- Gout was associated with an increased risk for all-cause and cause-specific mortality, particularly in those with renal disease, disease of the digestive system and infection.
Why this matters
- Findings highlight the importance of comorbidities other than cardiovascular (CV) diseases in the management of gout.
- This study included 19,497 participants with newly diagnosed gout (32% women) and 194,947 age- and sex-matched participants without gout.
- Main outcomes: all-cause and cause-specific (renal disease, dementia, infection, diabetes, disease of the digestive system, lung disease, neoplasm and others) mortality.
- Funding: None disclosed.
- Patients with gout had higher prevalence of chronic kidney disease, metabolic and CV comorbidities.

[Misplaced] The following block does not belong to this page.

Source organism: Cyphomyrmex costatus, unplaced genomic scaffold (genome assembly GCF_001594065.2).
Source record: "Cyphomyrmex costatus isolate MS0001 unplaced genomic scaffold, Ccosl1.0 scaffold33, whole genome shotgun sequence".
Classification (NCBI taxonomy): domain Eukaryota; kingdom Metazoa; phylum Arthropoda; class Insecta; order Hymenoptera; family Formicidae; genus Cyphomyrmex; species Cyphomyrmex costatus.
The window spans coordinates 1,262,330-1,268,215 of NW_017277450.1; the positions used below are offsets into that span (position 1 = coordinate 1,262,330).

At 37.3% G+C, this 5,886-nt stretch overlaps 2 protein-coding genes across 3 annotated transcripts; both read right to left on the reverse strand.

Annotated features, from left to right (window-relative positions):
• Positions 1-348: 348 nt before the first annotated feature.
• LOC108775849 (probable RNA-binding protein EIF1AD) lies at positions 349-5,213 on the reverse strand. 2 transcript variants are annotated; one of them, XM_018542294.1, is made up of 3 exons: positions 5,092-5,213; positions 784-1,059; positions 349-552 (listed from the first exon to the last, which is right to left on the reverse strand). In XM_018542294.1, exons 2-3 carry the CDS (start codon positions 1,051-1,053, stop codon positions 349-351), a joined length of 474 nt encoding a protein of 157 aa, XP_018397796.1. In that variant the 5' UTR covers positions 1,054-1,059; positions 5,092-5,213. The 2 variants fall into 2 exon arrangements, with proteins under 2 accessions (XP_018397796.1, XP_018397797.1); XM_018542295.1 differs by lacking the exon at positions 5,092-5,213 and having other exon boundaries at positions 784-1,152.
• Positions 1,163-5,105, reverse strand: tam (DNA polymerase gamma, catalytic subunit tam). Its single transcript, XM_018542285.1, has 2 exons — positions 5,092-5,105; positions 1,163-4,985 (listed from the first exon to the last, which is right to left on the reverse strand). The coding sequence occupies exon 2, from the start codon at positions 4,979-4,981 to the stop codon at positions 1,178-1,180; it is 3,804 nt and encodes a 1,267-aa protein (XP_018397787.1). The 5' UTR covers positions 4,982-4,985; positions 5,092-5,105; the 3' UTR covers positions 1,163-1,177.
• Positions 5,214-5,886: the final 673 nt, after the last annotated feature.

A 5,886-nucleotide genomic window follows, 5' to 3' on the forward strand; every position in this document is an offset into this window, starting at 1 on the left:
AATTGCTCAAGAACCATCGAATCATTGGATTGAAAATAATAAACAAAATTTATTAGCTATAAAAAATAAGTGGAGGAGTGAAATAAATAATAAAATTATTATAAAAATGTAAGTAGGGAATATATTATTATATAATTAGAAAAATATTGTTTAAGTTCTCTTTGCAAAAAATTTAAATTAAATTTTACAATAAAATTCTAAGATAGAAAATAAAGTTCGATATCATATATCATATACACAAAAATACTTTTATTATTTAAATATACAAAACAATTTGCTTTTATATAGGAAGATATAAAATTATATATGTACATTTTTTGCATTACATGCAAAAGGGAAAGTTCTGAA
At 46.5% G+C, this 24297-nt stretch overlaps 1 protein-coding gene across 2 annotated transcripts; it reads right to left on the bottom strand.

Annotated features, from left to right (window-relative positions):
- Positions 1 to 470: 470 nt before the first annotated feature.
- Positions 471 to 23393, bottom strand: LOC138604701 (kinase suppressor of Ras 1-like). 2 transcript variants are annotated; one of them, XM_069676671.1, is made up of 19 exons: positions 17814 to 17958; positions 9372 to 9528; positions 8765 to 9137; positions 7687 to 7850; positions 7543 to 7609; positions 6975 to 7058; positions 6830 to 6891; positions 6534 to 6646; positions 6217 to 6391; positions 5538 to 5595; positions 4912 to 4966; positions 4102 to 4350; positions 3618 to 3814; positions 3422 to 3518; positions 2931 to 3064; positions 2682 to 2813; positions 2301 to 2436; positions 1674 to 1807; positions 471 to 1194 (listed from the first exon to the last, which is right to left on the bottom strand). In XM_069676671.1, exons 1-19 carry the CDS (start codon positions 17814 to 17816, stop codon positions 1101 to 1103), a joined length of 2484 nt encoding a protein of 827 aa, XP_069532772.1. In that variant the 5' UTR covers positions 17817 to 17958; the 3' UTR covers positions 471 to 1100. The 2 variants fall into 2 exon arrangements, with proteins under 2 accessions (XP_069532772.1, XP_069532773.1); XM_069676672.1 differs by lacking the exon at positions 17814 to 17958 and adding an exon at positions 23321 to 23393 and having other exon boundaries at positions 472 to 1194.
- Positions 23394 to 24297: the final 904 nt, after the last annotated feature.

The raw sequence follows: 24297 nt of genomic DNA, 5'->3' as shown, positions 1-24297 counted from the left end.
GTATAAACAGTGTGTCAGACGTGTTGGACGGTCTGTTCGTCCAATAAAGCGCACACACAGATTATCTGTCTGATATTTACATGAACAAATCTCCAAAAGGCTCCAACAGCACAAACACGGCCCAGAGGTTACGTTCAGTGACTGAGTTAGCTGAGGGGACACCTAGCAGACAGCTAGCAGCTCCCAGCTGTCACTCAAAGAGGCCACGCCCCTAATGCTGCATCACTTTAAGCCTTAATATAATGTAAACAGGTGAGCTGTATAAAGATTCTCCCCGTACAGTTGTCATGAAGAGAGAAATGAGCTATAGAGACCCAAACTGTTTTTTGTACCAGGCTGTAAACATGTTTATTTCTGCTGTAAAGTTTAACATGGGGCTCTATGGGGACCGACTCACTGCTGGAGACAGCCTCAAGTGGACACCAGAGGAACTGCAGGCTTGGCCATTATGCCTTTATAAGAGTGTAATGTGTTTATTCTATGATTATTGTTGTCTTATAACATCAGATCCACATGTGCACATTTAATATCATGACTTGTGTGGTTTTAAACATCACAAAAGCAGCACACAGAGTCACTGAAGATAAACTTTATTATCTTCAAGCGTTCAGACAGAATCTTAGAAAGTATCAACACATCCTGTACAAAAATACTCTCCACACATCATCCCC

- Patients with gout vs those without were at an increased risk for all-cause mortality (HR, 1.17; 95% CI, 1.14-1.21), and the risk was higher in women (HR, 1.23; 95% CI, 1.17-1.30) than men (HR, 1.15; 95% CI, 1.10-1.19).
- For cause-specific mortality, patients with gout vs those without were at an increased risk for mortality due to:
- renal disease (HR, 1.78; 95% CI, 1.34-2.35),
- diseases of digestive system (HR, 1.56; 95% CI, 1.34-1.83),
- CV diseases (HR, 1.27; 95% CI, 1.22-1.33),
- infections (HR, 1.20; 95% CI, 1.06-1.35), and
- dementia (HR, 0.83; 95% CI, 0.72-0.97).
- The risk for dementia-related mortality was lower in patients with gout vs those without (HR, 0.83; 95% CI, 0.72-0.97).
- Possibility of diagnosis misclassification.
- Risk of residual confounding.